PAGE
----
Rebecca Cooper writes about a parking garage in Arlington County that wants more revenue and believes it can increase revenue by increasing rates. But there’s a catch! The garage is owned by the county:
“The existing rates do not generate sufficient revenues to complete capital repairs and meet debt obligations over the next six to eight years,” she says.
The hourly rate has not been increased since 1994, and the monthly rate has not changed since 1996, according to Patricia Bush, Arlington’s transportation operations manager.
The transportation division will have to receive approval for the increases from the county board, but also from Macy’s Department Store owner Federated Department Stores, which owns the land underneath the garage. The owners of the mall and the attached office buildings will also have to sign off on the rate increases.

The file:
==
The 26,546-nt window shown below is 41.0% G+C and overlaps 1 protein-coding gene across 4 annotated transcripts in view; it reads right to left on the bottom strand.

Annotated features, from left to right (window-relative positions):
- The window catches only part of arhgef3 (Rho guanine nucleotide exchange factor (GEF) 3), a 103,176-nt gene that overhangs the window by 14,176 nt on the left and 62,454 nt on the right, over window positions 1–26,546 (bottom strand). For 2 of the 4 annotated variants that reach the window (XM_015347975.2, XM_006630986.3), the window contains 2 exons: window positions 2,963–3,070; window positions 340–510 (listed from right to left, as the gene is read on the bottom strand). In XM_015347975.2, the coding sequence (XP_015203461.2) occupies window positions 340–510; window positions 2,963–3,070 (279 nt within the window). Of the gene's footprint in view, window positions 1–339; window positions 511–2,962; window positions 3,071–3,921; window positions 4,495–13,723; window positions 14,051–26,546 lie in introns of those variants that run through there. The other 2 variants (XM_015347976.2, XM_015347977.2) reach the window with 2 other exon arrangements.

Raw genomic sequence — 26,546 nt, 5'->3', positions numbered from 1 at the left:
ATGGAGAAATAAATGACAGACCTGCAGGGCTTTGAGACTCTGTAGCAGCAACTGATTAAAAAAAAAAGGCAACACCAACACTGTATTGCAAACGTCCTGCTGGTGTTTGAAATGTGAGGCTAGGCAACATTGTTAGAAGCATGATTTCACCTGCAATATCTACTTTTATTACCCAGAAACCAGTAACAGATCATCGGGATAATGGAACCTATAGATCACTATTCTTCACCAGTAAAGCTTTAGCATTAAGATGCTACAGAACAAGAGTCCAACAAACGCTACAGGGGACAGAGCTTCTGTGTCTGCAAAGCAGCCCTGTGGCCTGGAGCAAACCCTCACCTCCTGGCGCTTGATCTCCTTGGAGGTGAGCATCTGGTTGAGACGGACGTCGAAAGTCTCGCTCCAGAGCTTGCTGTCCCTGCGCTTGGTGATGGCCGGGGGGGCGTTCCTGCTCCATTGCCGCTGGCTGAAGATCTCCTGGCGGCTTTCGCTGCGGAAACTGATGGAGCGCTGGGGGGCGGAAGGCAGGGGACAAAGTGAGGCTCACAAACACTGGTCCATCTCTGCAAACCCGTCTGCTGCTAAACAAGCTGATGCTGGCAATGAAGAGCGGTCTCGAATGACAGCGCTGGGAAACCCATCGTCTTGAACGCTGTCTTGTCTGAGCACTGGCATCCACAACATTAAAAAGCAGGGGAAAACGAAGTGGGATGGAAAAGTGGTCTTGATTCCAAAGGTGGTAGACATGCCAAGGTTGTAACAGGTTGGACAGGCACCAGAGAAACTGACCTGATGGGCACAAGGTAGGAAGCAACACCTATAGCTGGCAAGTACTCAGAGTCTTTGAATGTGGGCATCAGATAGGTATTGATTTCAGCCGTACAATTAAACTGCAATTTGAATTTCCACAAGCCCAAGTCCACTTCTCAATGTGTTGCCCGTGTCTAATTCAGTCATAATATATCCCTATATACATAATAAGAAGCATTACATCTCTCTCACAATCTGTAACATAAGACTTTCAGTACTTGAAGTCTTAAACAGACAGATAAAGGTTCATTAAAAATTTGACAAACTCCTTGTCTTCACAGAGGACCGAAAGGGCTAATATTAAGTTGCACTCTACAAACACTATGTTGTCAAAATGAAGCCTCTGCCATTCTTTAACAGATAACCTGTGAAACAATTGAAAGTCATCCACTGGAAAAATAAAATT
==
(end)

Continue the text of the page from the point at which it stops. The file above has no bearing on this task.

This raises the question of why so many municipalities in the United States find themselves owning parking garages. If the idea is to maximize revenue, then you’ll swiftly find that public agencies are not very good at maximizing revenue. Besides which, the public sector has the ability to obtain revenue by taxing parking garages if it wants to fund itself by raising the price of parking to above-market rates. The other possibility is that municipalities are trying to subsidize the cost of parking. In particular, the garage in question appears to be owned by the county’s Department of Environmental Services, suggesting that Arlington County believes subsidized parking is an environmental service.
Parking garages are not, in fact, environmental services. Cheaper parking encourages additional driving, which both directly increased atmospheric pollution and also encourages large homes and low-density residential patterns that indirectly increase pollution because they’re less efficient to heat. Using public funds to subsidize parking transfers resources from poor to rich, while harming the environment. Reasonable people can disagree as to whether it makes sense for public agencies to specifically discourage parking through taxes, but trying to create cheaper or more plentiful parking than what the market will bear is folly.